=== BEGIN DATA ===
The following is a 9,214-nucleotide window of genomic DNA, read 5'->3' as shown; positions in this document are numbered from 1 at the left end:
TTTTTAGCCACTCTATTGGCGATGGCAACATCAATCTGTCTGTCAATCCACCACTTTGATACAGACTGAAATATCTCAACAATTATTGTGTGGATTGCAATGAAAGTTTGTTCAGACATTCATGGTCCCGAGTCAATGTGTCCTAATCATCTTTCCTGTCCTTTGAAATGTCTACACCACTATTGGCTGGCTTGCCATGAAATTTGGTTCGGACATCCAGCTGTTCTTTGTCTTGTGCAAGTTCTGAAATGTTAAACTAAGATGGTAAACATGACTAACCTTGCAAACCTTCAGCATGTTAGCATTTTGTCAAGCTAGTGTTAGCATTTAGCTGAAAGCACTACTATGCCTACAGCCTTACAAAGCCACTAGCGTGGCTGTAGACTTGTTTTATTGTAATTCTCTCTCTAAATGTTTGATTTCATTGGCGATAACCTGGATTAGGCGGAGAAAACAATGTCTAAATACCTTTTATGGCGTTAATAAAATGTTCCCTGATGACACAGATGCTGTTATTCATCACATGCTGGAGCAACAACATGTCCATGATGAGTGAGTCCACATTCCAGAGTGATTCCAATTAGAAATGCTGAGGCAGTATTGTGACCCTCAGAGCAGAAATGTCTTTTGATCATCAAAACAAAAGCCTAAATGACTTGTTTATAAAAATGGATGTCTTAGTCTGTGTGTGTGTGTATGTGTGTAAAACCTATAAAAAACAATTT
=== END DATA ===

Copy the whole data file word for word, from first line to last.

The following is a 9,214-nucleotide window of genomic DNA, read 5'->3' as shown; positions in this document are numbered from 1 at the left end:
TTTTTAGCCACTCTATTGGCGATGGCAACATCAATCTGTCTGTCAATCCACCACTTTGATACAGACTGAAATATCTCAACAATTATTGTGTGGATTGCAATGAAAGTTTGTTCAGACATTCATGGTCCCGAGTCAATGTGTCCTAATCATCTTTCCTGTCCTTTGAAATGTCTACACCACTATTGGCTGGCTTGCCATGAAATTTGGTTCGGACATCCAGCTGTTCTTTGTCTTGTGCAAGTTCTGAAATGTTAAACTAAGATGGTAAACATGACTAACCTTGCAAACCTTCAGCATGTTAGCATTTTGTCAAGCTAGTGTTAGCATTTAGCTGAAAGCACTACTATGCCTACAGCCTTACAAAGCCACTAGCGTGGCTGTAGACTTGTTTTATTGTAATTCTCTCTCTAAATGTTTGATTTCATTGGCGATAACCTGGATTAGGCGGAGAAAACAATGTCTAAATACCTTTTATGGCGTTAATAAAATGTTCCCTGATGACACAGATGCTGTTATTCATCACATGCTGGAGCAACAACATGTCCATGATGAGTGAGTCCACATTCCAGAGTGATTCCAATTAGAAATGCTGAGGCAGTATTGTGACCCTCAGAGCAGAAATGTCTTTTGATCATCAAAACAAAAGCCTAAATGACTTGTTTATAAAAATGGATGTCTTAGTCTGTGTGTGTGTGTATGTGTGTAAAACCTATAAAAAACAATTT